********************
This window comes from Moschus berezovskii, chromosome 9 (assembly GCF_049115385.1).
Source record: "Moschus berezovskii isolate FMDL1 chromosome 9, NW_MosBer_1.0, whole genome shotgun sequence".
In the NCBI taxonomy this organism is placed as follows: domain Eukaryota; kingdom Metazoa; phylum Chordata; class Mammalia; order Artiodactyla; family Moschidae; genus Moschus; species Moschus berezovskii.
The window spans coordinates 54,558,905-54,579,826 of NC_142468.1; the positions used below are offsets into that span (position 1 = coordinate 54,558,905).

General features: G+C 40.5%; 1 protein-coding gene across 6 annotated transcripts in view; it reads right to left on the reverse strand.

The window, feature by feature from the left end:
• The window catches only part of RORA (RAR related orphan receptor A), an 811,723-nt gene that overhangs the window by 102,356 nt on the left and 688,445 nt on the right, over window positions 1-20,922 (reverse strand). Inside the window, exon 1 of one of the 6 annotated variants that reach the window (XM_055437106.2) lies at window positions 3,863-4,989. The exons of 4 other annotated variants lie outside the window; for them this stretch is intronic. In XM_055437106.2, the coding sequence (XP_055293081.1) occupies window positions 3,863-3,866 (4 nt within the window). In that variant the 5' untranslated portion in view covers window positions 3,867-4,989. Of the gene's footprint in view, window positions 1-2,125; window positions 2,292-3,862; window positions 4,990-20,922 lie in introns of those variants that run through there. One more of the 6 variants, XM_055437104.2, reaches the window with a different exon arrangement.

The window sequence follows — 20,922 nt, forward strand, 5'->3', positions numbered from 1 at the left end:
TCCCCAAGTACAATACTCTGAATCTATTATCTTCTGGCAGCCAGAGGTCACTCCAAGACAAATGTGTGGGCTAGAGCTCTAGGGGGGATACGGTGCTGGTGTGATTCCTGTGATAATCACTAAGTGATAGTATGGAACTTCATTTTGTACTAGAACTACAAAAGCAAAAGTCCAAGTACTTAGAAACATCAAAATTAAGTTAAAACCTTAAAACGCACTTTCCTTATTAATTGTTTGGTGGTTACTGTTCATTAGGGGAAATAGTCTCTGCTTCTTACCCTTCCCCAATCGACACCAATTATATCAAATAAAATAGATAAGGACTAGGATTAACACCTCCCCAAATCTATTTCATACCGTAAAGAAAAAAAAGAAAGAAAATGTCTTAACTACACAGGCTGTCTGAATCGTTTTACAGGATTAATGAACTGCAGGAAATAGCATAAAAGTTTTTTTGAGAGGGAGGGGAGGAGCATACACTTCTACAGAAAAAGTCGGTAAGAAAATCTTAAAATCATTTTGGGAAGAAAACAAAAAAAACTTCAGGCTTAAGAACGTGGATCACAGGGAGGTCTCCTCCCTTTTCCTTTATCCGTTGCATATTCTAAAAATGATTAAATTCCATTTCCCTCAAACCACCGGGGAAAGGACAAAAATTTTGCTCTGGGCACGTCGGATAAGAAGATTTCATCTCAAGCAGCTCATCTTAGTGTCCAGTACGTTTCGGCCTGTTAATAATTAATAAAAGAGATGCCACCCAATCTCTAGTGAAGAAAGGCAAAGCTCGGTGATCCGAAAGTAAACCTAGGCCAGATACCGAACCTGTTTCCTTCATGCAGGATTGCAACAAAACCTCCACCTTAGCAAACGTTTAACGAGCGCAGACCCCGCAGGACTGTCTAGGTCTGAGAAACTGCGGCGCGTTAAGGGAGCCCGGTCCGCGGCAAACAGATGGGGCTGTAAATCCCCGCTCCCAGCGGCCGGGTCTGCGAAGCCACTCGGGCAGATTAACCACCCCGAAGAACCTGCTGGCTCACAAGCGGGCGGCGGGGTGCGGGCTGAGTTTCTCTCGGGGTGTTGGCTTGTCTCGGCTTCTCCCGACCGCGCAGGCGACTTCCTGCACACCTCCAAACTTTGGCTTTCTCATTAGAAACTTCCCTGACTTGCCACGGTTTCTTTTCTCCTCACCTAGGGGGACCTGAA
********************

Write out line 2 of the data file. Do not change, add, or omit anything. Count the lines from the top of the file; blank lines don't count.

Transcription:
Source record: "Moschus berezovskii isolate FMDL1 chromosome 9, NW_MosBer_1.0, whole genome shotgun sequence".